Academic journal article Medium Aevum

The Aesthetics of Antichrist: From Christian Drama to Christopher Marlowe

Academic journal article Medium Aevum

The Aesthetics of Antichrist: From Christian Drama to Christopher Marlowe

Article excerpt

John Parker, The Aesthetics of Antichrist: From Christian Drama to Christopher Marlowe (Ithaca, NY, and London: Cornell University Press, 2007). xviii + 252 pp. ISBN 978- 0-8014- 4519- 4. $39-95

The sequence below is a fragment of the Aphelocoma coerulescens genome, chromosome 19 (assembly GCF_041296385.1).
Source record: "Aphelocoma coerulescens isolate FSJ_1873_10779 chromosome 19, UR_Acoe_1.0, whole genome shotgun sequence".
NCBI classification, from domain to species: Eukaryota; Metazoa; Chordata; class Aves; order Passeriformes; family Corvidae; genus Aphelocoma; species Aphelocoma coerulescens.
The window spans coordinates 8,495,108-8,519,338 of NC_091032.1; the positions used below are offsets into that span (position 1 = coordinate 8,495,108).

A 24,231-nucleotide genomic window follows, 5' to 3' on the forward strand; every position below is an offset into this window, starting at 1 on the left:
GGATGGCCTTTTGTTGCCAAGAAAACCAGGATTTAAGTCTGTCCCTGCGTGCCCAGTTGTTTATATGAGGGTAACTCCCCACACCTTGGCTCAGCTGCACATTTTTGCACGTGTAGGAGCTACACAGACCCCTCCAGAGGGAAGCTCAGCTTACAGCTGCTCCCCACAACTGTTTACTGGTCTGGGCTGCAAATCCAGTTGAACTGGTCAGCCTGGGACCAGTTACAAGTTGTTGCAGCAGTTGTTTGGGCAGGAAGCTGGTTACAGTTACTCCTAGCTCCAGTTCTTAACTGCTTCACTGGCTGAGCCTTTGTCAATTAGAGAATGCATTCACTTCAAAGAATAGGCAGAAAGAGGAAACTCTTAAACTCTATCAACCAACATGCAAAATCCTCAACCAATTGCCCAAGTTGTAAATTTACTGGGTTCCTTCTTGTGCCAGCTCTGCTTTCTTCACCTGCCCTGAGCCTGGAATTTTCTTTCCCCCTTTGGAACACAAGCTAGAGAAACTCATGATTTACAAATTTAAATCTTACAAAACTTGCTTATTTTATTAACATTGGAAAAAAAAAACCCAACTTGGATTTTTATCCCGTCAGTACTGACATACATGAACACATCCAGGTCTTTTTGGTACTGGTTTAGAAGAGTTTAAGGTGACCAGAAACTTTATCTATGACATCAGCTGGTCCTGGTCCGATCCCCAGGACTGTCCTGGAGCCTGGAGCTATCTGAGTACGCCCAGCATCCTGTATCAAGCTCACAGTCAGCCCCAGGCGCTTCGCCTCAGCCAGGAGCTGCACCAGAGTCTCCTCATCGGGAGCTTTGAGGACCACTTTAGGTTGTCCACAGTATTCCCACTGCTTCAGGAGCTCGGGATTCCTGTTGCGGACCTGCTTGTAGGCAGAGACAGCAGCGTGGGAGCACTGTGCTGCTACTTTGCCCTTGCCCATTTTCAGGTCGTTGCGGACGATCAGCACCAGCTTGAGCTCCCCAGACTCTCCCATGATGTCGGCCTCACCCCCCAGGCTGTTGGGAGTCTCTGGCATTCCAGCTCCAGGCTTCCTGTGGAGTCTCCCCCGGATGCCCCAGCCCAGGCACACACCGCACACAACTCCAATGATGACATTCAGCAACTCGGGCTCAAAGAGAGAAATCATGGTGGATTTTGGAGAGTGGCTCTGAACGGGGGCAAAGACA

While this rich, densely argued, and highly challenging study purports to discuss medieval and early modern drama, in reality it goes far beyond this remit. John Parker's central argument takes two of the hoariest truisms about the work of Christopher Marlowe, and pursues them to their logical conclusion. On the one hand, Parker draws on Marlowe's well-known debt to medieval dramatic forms, especially the morality play; on the other, he seizes on the view that Marlowe was a deeply subversive figure, gleefully peddling the blasphemies that, in all probability, led him to the point of Ingram Frizer's dagger. Conflating these two assumptions, Parker deduces that considerable profanation must have already been present in medieval theatrical tradition. He argues that medieval performance often succeeded in calling attention to contradictions within the faith it was designed to promote. In particular, it succeeded in articulating the tacit reliance of that faith on factors it publicly opposed, revealing traces of the 'Antichristian' within Christian discourse. Theatricality itself is a key example of this. The stage is attacked by apologists from Ter tullían onwards for replacing full presence with demonstrative performance. Yet theatrical logic pervades Christian history, appearing in its spectacular miracles, in the role-play of pseudepigraphic writers, and in the portents (such as Antichrist himself) which both mimic Christ and signal his absence. Money is a further case in point: for the Fathers it represents another empty symbol, another fatal loss of being, even though the Redeemer himself was caught up in an economy of exchange, not only T^uying' human redemption with his own blood, but being sold by his betrayer. …

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